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AstraLocker ransomware shuts down – Decryptors released


The threat actor behind the lesser-known AstraLocker ransomware told BleepingComputer they’re shutting down the operation and plan to switch to cryptojacking.

The ransomware’s developer submitted a ZIP archive with AstraLocker decryptors to the VirusTotal malware analysis platform.

BleepingComputer downloaded the archive and confirmed that the decryptors are legitimate and working after testing one of them against files encrypted in a recent AstroLocker campaign.

While we only tested one decryptor that successfully decrypted files locked in one campaign, other decryptors in the archive are likely designed to decrypt files encrypted in previous campaigns.

“It was fun, and fun things always end sometime. I’m closing the operation, decryptors are in zip files, clean. I will come back,” AstraLocker’s developer said. “I’m done with ransomware for now. I’m going in cryptojaking lol.”

While the developer did not reveal the reason behind the AstraLocker shutdown, it’s likely due to the sudden publicity brought by recent reports that would land the operation in law enforcement’s crosshairs.

AstraLocker ransomware

A universal decryptor for AstraLocker ransomware is currently in the works, to be released in the future by Emsisoft, a software company known for helping ransomware victims with data decryption.

While it doesn’t happen as often as we’d like, other ransomware groups have released decryption keys and decryptors to BleepingComputer and security researchers as a gesture of goodwill when shutting down or releasing new versions.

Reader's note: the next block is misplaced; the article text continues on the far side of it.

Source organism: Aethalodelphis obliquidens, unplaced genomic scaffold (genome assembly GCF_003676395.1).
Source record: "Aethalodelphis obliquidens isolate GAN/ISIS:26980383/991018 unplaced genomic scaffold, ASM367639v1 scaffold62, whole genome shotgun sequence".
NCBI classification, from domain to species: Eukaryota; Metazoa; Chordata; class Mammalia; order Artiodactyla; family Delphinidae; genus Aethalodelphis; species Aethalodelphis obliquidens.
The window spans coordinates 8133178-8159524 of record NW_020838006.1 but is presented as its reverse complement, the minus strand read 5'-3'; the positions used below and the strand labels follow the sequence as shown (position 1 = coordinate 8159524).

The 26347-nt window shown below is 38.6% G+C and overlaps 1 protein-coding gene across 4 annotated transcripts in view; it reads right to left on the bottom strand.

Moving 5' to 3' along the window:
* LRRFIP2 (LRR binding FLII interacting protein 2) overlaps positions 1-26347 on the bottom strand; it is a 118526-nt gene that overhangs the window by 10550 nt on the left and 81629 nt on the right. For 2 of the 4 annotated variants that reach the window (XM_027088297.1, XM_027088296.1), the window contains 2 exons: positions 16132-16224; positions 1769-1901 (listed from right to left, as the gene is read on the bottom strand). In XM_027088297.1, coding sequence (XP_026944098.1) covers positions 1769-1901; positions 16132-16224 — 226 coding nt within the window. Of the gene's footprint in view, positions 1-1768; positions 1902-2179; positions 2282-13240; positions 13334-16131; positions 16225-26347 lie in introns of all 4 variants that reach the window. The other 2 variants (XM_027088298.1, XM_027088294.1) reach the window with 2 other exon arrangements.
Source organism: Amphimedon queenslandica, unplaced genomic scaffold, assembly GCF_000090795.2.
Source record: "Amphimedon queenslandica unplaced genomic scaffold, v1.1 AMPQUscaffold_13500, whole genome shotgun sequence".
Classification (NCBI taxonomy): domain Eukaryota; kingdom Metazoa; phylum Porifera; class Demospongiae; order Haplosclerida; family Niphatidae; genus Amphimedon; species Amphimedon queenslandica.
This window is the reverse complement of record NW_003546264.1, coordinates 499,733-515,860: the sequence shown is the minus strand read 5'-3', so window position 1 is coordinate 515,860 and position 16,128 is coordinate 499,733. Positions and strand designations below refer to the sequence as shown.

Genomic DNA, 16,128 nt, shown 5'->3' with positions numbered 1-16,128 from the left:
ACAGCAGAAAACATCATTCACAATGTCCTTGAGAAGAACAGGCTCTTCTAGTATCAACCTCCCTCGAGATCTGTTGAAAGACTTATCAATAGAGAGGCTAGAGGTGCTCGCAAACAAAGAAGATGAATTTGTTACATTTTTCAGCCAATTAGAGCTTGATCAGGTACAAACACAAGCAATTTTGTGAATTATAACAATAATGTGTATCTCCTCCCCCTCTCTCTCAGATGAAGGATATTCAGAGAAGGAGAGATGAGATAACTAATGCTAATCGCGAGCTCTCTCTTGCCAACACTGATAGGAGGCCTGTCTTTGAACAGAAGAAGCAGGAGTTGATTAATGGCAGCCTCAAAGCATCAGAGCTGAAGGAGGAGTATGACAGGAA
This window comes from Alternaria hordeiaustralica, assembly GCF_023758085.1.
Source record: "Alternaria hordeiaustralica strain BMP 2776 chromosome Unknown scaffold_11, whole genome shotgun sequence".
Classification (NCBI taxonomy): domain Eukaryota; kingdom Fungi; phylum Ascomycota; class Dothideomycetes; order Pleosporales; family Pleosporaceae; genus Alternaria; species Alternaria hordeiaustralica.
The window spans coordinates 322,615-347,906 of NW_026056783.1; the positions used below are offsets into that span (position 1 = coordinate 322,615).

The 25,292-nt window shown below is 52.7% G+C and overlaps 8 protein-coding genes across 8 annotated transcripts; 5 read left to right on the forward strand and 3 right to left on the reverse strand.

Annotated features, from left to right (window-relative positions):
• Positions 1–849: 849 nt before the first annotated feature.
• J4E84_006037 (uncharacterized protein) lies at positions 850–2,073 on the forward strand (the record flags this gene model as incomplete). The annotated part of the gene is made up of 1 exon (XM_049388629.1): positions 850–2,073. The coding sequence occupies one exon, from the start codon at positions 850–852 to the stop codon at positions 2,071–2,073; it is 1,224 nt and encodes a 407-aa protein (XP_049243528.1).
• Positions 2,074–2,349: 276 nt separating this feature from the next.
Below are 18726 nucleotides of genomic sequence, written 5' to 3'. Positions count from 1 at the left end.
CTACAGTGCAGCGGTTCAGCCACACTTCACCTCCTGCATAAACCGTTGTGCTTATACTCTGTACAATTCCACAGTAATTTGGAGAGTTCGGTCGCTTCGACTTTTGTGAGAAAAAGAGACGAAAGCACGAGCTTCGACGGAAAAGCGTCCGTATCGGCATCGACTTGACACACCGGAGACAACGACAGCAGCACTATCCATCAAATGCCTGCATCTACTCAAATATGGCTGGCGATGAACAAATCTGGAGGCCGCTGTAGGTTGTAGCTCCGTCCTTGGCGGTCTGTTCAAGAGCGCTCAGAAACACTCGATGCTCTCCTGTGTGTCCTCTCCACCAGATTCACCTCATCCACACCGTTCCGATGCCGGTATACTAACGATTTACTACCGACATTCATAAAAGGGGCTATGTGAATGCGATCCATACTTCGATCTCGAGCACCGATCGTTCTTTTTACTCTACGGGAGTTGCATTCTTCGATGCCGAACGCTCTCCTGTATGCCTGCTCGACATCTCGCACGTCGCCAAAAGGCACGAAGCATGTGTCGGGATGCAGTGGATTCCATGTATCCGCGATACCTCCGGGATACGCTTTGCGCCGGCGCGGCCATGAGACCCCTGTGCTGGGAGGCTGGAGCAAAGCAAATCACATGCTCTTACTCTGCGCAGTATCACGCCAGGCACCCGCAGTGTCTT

The list of decryption tools released in the past includes Avaddon, Ragnarok, SynAck, TeslaCrypt, Crysis, AES-NI, Shade, FilesLocker, Ziggy, and FonixLocker.

AstraLocker ransomware background

As threat intelligence firm ReversingLabs recently revealed, AstraLocker used a somewhat unorthodox method of encrypting its victims’ devices compared to other ransomware strains.

Instead of first compromising the device (either by hacking it or buying access from other threat actors), AstraLocker’s operator would directly deploy the payloads from email attachments using malicious Microsoft Word documents.

The lures used in AstroLocker attacks are documents hiding an OLE object with the ransomware payload that will get deployed after the target clicks Run in the warning dialog displayed when opening the document.

Before encrypting files on the now-compromised device, the ransomware will check if it’s running in a virtual machine, kill processes and stop backup and AV services that would hinder the encryption process.

Based on ReversingLabs’ analysis, AstraLocker is based on the leaked Babuk Locker (Babyk) ransomware source code, a buggy but still dangerous strain that exited the space in September 2021.

Additionally, one of the Monero wallet addresses in AstraLocker’s ransom note was also linked to the operators of Chaos ransomware. 


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